Discussion
Findings are intended to guide the development of more effective interventions to enhance behaviors among college students that protect against weight gain during college.

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Created

Date Created
  • 2016-08-30

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Stress and Biological Pathways of Schizophrenia: EGR3 Dependent HTR2A Expression in Response to Sleep Deprivation

Description

Environmental and genetic factors contribute to schizophrenia etiology, yet few studies have demonstrated how environmental stimuli impact genes associated with the disorder. Immediate early genes (IEGs) are of great interest

Environmental and genetic factors contribute to schizophrenia etiology, yet few studies have demonstrated how environmental stimuli impact genes associated with the disorder. Immediate early genes (IEGs) are of great interest to schizophrenia research because they are activated in response to physiological stress from the environment, and subsequently regulate the expression of downstream genes that are essential to neuropsychiatric function. An IEG, early growth response 3 (EGR3) has been identified as a main gene involved in a network of transcription factors implicated in schizophrenia susceptibility. The serotonin 2A receptor (5-HT2AR) seems to play an important role in schizophrenia and the dysfunction of the 5-HT2AR encoding gene, HTR2A, within the prefrontal cortex (PFC) contributes to multiple psychiatric illnesses including schizophrenia. EGR3's role as a transcription factor that is activated by environmental stimuli suggests it may regulate Htr2a transcription in response to physiological stress, thus affecting 5-HT2AR function in the prefrontal cortex (PFC). The aim of this study was to examine the relationship between Egr3 activation and Htr2a expression after an environmental stimulus. Sleep deprivation is an acute physiological stressor that activates Egr3. Therefore to examine the relationship between Egr3 and Htr2a expression after an acute stress, wild type and Egr3 knockout mice that express EGFP under the control of the Htr2a promoter were sleep deprived for 8 hours. We used immunohistochemistry to determine the location and density of Htr2a-EGFP expression after sleep deprivation and found that Htr2a-EGFP expression was not affected by sex or subregions of the PFC. Additionally, Htr2a-EGFP expression was not affected by the loss of Egr3 or sleep deprivation within the PFC. The LPFC subregions, layers V and VI showed significantly more Htr2a-EGFP expression than layers I-III in all animals for both sleep deprivation and control conditions. Possible explanations for the lack of significant effects in this study may be the limited sample size or possible biological abnormalities in the Htr2a-EGFP mice. Nonetheless, we did successfully visualize the anatomical distribution of Htr2a in the prefrontal cortex via immunohistochemical staining. This study and future studies will provide insight into how Egr3 activation affects Htr2a expression in the PFC and how physiological stress from the environment can alter candidate schizophrenia gene function.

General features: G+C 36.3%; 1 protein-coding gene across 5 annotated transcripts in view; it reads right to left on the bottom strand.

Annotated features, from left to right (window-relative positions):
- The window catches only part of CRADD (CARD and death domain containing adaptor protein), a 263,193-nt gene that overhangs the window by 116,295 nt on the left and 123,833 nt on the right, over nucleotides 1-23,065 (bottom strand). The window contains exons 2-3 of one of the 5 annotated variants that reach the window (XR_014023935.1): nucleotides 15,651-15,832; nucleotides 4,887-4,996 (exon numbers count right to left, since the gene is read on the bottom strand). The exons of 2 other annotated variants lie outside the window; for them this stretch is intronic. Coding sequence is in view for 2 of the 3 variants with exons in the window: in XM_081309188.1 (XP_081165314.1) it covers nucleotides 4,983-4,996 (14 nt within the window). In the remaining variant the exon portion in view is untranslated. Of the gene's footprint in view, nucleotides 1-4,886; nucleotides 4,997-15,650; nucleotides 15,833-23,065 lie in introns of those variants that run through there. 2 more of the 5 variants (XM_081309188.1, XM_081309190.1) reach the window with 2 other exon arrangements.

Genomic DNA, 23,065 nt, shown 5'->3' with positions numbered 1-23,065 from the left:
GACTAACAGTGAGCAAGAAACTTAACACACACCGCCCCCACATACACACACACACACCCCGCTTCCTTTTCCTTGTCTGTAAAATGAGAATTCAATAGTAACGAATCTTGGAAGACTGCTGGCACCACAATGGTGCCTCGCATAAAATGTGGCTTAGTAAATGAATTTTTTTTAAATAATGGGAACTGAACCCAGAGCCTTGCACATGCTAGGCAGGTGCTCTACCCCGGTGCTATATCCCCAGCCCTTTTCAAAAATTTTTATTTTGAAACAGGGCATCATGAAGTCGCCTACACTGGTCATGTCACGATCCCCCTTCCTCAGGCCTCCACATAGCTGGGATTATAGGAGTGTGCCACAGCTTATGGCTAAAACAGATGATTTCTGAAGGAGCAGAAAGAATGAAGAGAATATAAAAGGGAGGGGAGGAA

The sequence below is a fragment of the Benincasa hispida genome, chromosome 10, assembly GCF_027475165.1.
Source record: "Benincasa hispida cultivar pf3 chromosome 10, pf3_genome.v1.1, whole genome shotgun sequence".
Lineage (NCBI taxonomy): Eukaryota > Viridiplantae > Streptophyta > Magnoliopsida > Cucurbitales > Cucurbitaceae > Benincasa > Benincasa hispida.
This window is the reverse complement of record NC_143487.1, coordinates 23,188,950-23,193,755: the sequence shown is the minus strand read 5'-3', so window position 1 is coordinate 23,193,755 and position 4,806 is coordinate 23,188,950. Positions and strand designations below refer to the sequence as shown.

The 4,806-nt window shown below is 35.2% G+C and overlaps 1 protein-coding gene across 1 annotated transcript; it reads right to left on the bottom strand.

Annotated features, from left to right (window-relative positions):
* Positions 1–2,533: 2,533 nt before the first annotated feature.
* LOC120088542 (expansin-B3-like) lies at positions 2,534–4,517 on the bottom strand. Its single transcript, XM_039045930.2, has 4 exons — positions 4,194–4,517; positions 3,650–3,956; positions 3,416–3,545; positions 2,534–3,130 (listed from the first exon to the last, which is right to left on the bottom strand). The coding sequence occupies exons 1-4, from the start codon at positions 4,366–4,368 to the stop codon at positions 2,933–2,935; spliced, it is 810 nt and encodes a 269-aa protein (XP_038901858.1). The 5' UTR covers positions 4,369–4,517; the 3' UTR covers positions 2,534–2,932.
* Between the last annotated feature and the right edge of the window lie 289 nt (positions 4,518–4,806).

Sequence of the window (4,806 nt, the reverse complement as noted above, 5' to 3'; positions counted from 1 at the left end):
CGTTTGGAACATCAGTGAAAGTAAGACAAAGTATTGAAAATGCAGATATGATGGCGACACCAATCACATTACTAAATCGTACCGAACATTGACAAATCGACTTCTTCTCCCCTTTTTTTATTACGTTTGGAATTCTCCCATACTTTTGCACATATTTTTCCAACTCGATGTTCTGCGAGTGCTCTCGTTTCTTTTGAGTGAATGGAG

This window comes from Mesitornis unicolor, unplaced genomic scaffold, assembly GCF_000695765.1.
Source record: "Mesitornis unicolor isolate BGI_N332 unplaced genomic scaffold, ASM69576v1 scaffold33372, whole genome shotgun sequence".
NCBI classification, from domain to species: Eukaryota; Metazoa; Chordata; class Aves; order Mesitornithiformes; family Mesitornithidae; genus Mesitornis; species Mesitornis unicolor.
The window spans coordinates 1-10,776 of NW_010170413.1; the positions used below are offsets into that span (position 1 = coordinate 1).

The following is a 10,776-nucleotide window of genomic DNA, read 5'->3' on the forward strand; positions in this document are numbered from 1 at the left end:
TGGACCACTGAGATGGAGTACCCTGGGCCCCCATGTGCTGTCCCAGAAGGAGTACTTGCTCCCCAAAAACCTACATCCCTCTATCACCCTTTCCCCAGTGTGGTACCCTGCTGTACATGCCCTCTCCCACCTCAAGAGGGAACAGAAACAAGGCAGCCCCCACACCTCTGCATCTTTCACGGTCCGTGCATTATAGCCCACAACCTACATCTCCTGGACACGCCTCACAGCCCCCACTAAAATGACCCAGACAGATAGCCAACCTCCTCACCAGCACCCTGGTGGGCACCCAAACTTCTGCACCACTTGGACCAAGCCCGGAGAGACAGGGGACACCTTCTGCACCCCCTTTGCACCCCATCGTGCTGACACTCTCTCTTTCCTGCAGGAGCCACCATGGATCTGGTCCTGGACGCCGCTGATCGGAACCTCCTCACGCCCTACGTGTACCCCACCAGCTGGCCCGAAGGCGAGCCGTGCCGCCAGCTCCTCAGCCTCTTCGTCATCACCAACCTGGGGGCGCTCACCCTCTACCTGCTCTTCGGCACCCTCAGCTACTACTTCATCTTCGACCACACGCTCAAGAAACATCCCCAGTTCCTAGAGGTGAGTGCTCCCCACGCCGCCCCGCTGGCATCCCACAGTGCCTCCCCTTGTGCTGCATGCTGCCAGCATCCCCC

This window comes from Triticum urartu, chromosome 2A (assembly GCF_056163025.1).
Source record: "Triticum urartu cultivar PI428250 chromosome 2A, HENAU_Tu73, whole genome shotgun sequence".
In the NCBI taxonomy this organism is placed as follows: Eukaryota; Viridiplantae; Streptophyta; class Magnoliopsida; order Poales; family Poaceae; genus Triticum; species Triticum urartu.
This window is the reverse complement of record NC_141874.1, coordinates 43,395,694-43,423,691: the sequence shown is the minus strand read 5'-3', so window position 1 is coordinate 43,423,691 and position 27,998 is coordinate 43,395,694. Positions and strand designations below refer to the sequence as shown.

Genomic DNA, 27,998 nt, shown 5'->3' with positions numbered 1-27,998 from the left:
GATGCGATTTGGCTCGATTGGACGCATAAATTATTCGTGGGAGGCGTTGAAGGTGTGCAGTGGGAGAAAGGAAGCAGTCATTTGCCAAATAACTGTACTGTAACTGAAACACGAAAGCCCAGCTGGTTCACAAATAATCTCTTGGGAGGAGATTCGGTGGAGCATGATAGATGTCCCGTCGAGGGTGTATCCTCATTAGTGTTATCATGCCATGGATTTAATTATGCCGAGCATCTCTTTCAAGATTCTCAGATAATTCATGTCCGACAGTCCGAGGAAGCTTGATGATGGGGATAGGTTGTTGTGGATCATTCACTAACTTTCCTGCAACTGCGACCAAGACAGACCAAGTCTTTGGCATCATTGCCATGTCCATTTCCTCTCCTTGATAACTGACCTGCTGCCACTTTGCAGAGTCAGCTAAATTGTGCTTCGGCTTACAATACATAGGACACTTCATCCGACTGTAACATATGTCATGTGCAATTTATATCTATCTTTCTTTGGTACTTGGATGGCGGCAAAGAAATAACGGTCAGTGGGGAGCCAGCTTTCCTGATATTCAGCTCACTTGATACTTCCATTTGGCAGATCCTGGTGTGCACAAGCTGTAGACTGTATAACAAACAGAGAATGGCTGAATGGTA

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Date Created
  • 2014-05

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The Integration of Complementary and Alternative Medicine (CAM) into Western Biomedical Oncology Treatment

Description